The report’s central findings confirm long-standing suspicions that university education fails to provide students with a well-rounded acquaintance with the fundamentals. At the University of Texas, 78 percent of the course sections through which students could fulfill the American history requirement devoted half or more of their readings to issues of race, class and gender; at Texas A&M, 50 percent of the courses did the same.
In Austin, 78 percent of faculty teaching the required courses in America history had research interests in the sub-specialties of race, class, and gender. Even in the more traditional milieu of College Station, known for its corps of cadets, nearly two-thirds of the relevant faculty members shared these identity politics niches.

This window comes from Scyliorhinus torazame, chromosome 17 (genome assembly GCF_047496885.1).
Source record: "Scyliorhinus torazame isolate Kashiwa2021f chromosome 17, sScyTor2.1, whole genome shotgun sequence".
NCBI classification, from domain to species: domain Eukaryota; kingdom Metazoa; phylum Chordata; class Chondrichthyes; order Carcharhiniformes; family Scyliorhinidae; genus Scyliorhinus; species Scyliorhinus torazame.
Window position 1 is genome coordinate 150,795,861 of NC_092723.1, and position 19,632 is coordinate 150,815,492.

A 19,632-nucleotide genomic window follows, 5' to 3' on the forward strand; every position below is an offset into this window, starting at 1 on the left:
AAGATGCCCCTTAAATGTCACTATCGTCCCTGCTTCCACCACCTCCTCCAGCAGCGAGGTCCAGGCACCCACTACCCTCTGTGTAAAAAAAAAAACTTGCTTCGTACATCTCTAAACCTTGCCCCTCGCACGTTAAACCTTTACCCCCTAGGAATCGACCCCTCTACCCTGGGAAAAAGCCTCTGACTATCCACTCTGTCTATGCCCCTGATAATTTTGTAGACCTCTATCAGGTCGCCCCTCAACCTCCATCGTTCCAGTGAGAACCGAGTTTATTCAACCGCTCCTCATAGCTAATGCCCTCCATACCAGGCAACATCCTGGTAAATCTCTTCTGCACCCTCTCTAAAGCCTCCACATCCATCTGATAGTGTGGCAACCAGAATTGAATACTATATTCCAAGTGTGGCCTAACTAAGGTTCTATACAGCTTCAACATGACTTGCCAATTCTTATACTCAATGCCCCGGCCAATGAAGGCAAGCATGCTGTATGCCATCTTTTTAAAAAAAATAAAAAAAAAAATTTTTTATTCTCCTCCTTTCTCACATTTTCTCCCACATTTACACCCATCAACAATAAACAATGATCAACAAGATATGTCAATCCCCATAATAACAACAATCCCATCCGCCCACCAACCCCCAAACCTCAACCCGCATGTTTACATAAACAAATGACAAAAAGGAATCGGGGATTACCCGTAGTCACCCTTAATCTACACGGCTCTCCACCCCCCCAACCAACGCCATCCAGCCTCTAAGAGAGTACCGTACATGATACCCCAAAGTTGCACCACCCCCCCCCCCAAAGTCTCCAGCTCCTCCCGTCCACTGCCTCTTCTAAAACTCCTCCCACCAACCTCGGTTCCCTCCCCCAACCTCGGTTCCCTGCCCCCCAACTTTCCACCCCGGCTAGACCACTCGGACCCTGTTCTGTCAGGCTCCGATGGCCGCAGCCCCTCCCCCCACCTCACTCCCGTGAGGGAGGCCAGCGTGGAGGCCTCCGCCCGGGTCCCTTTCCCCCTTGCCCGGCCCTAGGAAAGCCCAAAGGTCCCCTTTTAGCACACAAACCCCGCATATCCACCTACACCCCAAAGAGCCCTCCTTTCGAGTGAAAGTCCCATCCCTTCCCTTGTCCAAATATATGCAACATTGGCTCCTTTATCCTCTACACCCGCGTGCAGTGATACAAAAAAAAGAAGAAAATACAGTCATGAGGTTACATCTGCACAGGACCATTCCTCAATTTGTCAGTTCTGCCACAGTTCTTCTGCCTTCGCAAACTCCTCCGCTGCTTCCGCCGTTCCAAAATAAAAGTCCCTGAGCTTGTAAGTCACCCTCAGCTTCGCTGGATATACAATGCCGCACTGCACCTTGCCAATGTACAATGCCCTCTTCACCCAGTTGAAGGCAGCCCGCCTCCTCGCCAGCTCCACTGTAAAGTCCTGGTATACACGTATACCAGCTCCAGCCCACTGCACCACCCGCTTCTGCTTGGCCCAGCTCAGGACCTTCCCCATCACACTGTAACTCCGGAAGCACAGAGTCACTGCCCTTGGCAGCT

Younger faculty were significantly more likely to have research interests in race, class, and gender: 83 percent of UT faculty members teaching the required courses who received their PhDs in the 1990s or later had research interests in race, class and gender; at A&M, the percentage was even higher — nine out of 10.
Furthermore, “special topics” courses were heavily skewed toward the study of race, class and gender.